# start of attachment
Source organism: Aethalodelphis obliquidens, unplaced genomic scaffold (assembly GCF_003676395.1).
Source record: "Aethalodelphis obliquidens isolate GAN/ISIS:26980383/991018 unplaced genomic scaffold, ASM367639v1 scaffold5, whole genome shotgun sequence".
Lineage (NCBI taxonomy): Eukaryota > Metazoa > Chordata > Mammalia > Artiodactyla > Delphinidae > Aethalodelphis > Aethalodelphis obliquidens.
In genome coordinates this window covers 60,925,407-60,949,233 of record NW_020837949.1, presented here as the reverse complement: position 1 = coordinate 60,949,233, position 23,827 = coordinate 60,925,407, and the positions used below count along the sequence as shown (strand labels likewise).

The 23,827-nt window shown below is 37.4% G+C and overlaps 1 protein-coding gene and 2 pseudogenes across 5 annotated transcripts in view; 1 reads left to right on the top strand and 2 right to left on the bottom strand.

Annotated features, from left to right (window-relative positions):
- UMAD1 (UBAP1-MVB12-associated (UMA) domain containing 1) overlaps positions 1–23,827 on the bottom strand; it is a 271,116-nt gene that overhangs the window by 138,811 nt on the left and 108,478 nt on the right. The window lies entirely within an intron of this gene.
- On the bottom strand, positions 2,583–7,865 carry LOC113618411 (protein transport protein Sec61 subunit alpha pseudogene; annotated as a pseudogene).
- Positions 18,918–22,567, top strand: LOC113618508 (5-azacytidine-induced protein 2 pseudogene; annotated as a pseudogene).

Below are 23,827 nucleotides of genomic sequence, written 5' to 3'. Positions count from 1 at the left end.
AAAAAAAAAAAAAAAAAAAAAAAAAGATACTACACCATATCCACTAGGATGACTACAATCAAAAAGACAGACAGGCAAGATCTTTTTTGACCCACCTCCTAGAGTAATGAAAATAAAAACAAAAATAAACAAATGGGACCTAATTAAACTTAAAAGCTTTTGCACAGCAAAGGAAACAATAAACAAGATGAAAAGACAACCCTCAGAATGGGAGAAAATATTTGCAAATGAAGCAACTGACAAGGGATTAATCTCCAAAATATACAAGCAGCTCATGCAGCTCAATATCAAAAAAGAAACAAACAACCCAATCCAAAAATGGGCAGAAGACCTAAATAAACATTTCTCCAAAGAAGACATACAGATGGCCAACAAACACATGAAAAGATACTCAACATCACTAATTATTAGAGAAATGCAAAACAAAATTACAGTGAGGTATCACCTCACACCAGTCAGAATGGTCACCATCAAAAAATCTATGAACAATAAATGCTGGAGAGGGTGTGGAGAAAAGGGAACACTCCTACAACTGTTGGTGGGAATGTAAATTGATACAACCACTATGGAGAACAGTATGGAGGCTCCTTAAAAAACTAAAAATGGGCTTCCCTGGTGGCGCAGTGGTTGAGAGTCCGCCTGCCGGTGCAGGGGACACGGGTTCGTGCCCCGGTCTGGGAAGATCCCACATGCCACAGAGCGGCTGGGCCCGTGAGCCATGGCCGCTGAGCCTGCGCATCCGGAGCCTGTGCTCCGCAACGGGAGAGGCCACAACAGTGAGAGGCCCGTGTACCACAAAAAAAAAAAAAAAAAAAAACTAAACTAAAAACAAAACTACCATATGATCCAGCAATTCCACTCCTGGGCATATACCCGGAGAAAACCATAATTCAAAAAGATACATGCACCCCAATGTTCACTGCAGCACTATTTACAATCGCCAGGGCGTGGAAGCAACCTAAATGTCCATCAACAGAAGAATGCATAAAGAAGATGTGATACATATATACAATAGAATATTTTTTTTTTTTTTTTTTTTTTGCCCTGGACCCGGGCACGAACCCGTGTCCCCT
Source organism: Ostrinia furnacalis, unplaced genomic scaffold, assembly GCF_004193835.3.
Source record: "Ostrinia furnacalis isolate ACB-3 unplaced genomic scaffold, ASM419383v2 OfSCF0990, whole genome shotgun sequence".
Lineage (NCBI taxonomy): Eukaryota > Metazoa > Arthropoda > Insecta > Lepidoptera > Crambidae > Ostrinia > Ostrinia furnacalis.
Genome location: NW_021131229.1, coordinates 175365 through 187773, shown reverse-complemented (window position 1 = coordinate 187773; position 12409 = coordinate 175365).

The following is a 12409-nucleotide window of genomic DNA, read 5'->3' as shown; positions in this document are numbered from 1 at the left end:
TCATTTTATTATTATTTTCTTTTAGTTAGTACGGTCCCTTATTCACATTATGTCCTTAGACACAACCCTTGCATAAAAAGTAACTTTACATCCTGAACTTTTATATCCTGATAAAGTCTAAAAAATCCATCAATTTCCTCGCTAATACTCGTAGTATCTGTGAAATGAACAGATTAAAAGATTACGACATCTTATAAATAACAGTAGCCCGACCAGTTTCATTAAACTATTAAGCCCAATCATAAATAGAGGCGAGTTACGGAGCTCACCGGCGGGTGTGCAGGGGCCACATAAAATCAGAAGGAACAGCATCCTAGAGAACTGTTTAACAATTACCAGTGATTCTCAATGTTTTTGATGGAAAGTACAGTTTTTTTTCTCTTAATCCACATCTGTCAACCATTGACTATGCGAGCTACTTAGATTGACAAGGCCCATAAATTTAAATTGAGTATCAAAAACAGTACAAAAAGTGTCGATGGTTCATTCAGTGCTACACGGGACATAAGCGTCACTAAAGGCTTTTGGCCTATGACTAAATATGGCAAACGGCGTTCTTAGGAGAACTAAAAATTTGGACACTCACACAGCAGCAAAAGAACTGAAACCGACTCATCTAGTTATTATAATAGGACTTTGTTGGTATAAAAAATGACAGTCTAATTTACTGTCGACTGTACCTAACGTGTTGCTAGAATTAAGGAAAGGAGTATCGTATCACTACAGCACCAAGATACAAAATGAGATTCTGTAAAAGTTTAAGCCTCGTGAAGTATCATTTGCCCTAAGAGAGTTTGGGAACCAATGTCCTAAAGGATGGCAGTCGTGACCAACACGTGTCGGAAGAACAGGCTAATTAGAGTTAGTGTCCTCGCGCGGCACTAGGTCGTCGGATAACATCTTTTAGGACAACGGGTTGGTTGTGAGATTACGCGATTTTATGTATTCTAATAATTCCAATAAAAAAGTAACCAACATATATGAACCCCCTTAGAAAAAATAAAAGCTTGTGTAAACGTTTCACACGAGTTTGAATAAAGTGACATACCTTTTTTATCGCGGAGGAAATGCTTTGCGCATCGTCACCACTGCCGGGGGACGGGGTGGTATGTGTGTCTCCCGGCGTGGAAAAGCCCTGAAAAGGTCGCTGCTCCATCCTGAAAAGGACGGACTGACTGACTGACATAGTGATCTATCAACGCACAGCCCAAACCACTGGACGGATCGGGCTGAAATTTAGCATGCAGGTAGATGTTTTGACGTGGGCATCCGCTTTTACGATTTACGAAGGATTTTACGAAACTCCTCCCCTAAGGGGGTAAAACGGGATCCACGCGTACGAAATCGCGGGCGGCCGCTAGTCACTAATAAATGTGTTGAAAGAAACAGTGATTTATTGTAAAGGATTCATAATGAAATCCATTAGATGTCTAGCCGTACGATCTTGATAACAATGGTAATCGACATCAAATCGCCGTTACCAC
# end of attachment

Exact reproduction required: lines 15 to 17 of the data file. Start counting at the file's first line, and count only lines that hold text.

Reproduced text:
Genome location: NW_021131229.1, coordinates 175365 through 187773, shown reverse-complemented (window position 1 = coordinate 187773; position 12409 = coordinate 175365).

The following is a 12409-nucleotide window of genomic DNA, read 5'->3' as shown; positions in this document are numbered from 1 at the left end:
TCATTTTATTATTATTTTCTTTTAGTTAGTACGGTCCCTTATTCACATTATGTCCTTAGACACAACCCTTGCATAAAAAGTAACTTTACATCCTGAACTTTTATATCCTGATAAAGTCTAAAAAATCCATCAATTTCCTCGCTAATACTCGTAGTATCTGTGAAATGAACAGATTAAAAGATTACGACATCTTATAAATAACAGTAGCCCGACCAGTTTCATTAAACTATTAAGCCCAATCATAAATAGAGGCGAGTTACGGAGCTCACCGGCGGGTGTGCAGGGGCCACATAAAATCAGAAGGAACAGCATCCTAGAGAACTGTTTAACAATTACCAGTGATTCTCAATGTTTTTGATGGAAAGTACAGTTTTTTTTCTCTTAATCCACATCTGTCAACCATTGACTATGCGAGCTACTTAGATTGACAAGGCCCATAAATTTAAATTGAGTATCAAAAACAGTACAAAAAGTGTCGATGGTTCATTCAGTGCTACACGGGACATAAGCGTCACTAAAGGCTTTTGGCCTATGACTAAATATGGCAAACGGCGTTCTTAGGAGAACTAAAAATTTGGACACTCACACAGCAGCAAAAGAACTGAAACCGACTCATCTAGTTATTATAATAGGACTTTGTTGGTATAAAAAATGACAGTCTAATTTACTGTCGACTGTACCTAACGTGTTGCTAGAATTAAGGAAAGGAGTATCGTATCACTACAGCACCAAGATACAAAATGAGATTCTGTAAAAGTTTAAGCCTCGTGAAGTATCATTTGCCCTAAGAGAGTTTGGGAACCAATGTCCTAAAGGATGGCAGTCGTGACCAACACGTGTCGGAAGAACAGGCTAATTAGAGTTAGTGTCCTCGCGCGGCACTAGGTCGTCGGATAACATCTTTTAGGACAACGGGTTGGTTGTGAGATTACGCGATTTTATGTATTCTAATAATTCCAATAAAAAAGTAACCAACATATATGAACCCCCTTAGAAAAAATAAAAGCTTGTGTAAACGTTTCACACGAGTTTGAATAAAGTGACATACCTTTTTTATCGCGGAGGAAATGCTTTGCGCATCGTCACCACTGCCGGGGGACGGGGTGGTATGTGTGTCTCCCGGCGTGGAAAAGCCCTGAAAAGGTCGCTGCTCCATCCTGAAAAGGACGGACTGACTGACTGACATAGTGATCTATCAACGCACAGCCCAAACCACTGGACGGATCGGGCTGAAATTTAGCATGCAGGTAGATGTTTTGACGTGGGCATCCGCTTTTACGATTTACGAAGGATTTTACGAAACTCCTCCCCTAAGGGGGTAAAACGGGATCCACGCGTACGAAATCGCGGGCGGCCGCTAGTCACTAATAAATGTGTTGAAAGAAACAGTGATTTATTGTAAAGGATTCATAATGAAATCCATTAGATGTCTAGCCGTACGATCTTGATAACAATGGTAATCGACATCAAATCGCCGTTACCAC